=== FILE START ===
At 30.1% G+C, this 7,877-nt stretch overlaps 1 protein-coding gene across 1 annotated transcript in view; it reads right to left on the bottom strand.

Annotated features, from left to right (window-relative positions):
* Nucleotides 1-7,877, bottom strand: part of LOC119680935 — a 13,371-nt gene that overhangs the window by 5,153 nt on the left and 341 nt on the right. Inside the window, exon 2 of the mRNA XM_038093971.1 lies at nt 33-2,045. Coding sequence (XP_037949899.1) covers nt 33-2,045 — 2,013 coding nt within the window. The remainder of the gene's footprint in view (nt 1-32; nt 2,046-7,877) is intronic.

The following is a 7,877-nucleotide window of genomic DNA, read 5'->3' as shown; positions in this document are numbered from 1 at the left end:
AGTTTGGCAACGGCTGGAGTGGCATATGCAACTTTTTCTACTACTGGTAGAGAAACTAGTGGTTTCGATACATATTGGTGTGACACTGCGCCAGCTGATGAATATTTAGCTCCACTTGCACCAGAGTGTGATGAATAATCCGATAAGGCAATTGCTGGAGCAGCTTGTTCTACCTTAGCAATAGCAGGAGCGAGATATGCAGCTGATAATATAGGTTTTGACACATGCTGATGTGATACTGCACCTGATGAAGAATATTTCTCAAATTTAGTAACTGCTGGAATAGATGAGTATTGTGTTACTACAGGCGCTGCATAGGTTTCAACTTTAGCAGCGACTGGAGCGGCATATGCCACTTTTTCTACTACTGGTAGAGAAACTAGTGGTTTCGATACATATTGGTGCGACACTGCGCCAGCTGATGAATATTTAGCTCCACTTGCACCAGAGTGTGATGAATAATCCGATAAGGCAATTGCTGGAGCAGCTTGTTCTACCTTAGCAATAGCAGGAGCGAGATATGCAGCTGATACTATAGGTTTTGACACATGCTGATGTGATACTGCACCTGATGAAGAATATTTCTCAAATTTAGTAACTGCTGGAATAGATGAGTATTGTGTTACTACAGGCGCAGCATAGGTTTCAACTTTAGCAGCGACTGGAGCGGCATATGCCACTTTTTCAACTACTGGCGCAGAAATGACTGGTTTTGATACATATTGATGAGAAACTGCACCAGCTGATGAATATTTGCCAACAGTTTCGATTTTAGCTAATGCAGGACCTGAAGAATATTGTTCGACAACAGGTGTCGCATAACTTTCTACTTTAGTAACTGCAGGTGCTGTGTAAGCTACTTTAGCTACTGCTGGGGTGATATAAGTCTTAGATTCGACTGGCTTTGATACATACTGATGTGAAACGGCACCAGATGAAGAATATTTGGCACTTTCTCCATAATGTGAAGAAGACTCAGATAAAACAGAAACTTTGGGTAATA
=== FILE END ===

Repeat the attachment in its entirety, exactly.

At 30.1% G+C, this 7,877-nt stretch overlaps 1 protein-coding gene across 1 annotated transcript in view; it reads right to left on the bottom strand.

Annotated features, from left to right (window-relative positions):
* Nucleotides 1-7,877, bottom strand: part of LOC119680935 — a 13,371-nt gene that overhangs the window by 5,153 nt on the left and 341 nt on the right. Inside the window, exon 2 of the mRNA XM_038093971.1 lies at nt 33-2,045. Coding sequence (XP_037949899.1) covers nt 33-2,045 — 2,013 coding nt within the window. The remainder of the gene's footprint in view (nt 1-32; nt 2,046-7,877) is intronic.

The following is a 7,877-nucleotide window of genomic DNA, read 5'->3' as shown; positions in this document are numbered from 1 at the left end:
AGTTTGGCAACGGCTGGAGTGGCATATGCAACTTTTTCTACTACTGGTAGAGAAACTAGTGGTTTCGATACATATTGGTGTGACACTGCGCCAGCTGATGAATATTTAGCTCCACTTGCACCAGAGTGTGATGAATAATCCGATAAGGCAATTGCTGGAGCAGCTTGTTCTACCTTAGCAATAGCAGGAGCGAGATATGCAGCTGATAATATAGGTTTTGACACATGCTGATGTGATACTGCACCTGATGAAGAATATTTCTCAAATTTAGTAACTGCTGGAATAGATGAGTATTGTGTTACTACAGGCGCTGCATAGGTTTCAACTTTAGCAGCGACTGGAGCGGCATATGCCACTTTTTCTACTACTGGTAGAGAAACTAGTGGTTTCGATACATATTGGTGCGACACTGCGCCAGCTGATGAATATTTAGCTCCACTTGCACCAGAGTGTGATGAATAATCCGATAAGGCAATTGCTGGAGCAGCTTGTTCTACCTTAGCAATAGCAGGAGCGAGATATGCAGCTGATACTATAGGTTTTGACACATGCTGATGTGATACTGCACCTGATGAAGAATATTTCTCAAATTTAGTAACTGCTGGAATAGATGAGTATTGTGTTACTACAGGCGCAGCATAGGTTTCAACTTTAGCAGCGACTGGAGCGGCATATGCCACTTTTTCAACTACTGGCGCAGAAATGACTGGTTTTGATACATATTGATGAGAAACTGCACCAGCTGATGAATATTTGCCAACAGTTTCGATTTTAGCTAATGCAGGACCTGAAGAATATTGTTCGACAACAGGTGTCGCATAACTTTCTACTTTAGTAACTGCAGGTGCTGTGTAAGCTACTTTAGCTACTGCTGGGGTGATATAAGTCTTAGATTCGACTGGCTTTGATACATACTGATGTGAAACGGCACCAGATGAAGAATATTTGGCACTTTCTCCATAATGTGAAGAAGACTCAGATAAAACAGAAACTTTGGGTAATA